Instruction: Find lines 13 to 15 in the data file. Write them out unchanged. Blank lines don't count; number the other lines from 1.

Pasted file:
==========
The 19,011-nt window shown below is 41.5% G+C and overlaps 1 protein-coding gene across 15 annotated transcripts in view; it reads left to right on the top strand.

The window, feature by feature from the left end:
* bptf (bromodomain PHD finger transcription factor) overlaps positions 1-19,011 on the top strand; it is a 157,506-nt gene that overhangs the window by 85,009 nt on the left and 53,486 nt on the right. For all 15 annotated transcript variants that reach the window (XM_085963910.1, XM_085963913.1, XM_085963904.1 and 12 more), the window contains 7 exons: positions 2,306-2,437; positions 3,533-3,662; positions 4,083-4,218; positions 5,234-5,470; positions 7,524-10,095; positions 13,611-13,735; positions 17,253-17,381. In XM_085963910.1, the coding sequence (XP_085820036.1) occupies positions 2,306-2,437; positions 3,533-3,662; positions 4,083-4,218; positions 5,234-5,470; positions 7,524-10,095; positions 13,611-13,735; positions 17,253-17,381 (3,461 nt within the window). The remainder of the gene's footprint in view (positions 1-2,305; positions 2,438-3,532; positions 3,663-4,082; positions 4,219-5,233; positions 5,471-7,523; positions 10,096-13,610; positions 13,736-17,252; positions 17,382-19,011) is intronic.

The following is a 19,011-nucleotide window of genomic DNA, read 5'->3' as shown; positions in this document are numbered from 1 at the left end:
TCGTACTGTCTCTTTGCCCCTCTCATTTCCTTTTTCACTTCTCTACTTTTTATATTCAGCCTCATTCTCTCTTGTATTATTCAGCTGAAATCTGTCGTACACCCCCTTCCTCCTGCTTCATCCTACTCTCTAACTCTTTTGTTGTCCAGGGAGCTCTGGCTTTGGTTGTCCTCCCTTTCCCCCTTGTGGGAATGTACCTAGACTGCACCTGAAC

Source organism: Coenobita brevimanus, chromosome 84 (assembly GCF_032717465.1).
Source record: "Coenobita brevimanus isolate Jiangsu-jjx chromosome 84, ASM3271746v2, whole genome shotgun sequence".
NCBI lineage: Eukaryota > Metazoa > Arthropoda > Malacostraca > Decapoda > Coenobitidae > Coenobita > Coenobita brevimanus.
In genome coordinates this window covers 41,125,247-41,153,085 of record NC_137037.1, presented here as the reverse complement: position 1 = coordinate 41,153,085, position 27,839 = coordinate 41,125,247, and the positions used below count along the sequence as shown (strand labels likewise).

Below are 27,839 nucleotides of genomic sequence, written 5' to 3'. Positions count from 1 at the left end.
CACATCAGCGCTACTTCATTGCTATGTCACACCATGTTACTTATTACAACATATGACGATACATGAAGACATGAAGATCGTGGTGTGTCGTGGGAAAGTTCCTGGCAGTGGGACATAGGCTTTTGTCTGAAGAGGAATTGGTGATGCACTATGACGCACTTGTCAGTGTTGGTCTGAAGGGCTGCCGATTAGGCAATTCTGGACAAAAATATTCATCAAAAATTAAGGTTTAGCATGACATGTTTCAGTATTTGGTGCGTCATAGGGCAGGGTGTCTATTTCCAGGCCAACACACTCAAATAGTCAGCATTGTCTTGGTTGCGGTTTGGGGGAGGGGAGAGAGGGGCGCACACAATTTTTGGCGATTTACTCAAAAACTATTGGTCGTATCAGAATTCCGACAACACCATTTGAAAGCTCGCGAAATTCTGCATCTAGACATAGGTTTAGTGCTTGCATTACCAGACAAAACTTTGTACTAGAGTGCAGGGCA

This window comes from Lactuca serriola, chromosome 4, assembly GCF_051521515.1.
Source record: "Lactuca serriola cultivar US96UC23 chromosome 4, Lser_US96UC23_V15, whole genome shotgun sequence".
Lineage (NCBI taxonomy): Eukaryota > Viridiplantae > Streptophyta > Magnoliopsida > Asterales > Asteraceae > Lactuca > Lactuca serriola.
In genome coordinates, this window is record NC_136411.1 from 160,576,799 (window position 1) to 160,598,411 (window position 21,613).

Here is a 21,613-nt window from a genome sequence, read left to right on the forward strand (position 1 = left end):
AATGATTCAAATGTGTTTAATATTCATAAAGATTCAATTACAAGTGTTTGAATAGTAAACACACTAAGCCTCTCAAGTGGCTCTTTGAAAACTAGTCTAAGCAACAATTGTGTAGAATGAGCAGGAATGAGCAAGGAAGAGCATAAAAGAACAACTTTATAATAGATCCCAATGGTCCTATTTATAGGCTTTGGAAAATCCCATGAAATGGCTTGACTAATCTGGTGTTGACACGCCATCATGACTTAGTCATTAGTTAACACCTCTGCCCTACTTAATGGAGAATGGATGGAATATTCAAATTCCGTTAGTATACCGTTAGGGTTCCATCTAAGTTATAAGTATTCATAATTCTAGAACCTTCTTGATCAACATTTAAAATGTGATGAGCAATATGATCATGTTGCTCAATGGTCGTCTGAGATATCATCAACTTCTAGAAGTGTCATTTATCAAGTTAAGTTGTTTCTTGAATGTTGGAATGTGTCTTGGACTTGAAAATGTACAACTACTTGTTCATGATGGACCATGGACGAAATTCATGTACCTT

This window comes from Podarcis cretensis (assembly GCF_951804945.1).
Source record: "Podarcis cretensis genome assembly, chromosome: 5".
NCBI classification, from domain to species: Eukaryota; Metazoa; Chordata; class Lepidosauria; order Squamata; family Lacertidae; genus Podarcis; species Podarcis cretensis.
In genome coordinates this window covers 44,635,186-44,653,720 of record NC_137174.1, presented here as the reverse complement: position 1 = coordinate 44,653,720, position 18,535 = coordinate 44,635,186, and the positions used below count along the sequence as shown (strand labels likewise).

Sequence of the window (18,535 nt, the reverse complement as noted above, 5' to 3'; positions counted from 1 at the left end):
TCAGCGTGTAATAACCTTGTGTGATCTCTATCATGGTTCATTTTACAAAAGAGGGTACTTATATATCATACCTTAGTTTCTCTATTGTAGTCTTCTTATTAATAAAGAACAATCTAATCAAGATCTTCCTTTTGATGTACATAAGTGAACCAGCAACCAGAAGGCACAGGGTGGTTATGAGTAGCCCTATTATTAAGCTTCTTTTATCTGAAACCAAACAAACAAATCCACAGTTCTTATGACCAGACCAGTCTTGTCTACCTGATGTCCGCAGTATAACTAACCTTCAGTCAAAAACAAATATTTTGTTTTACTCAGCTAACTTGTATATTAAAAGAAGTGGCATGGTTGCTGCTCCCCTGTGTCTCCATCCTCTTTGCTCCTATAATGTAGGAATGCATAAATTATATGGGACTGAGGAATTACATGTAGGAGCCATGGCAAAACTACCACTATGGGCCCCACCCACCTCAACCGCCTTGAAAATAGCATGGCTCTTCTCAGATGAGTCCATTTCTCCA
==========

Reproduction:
Source record: "Lactuca serriola cultivar US96UC23 chromosome 4, Lser_US96UC23_V15, whole genome shotgun sequence".
Lineage (NCBI taxonomy): Eukaryota > Viridiplantae > Streptophyta > Magnoliopsida > Asterales > Asteraceae > Lactuca > Lactuca serriola.
In genome coordinates, this window is record NC_136411.1 from 160,576,799 (window position 1) to 160,598,411 (window position 21,613).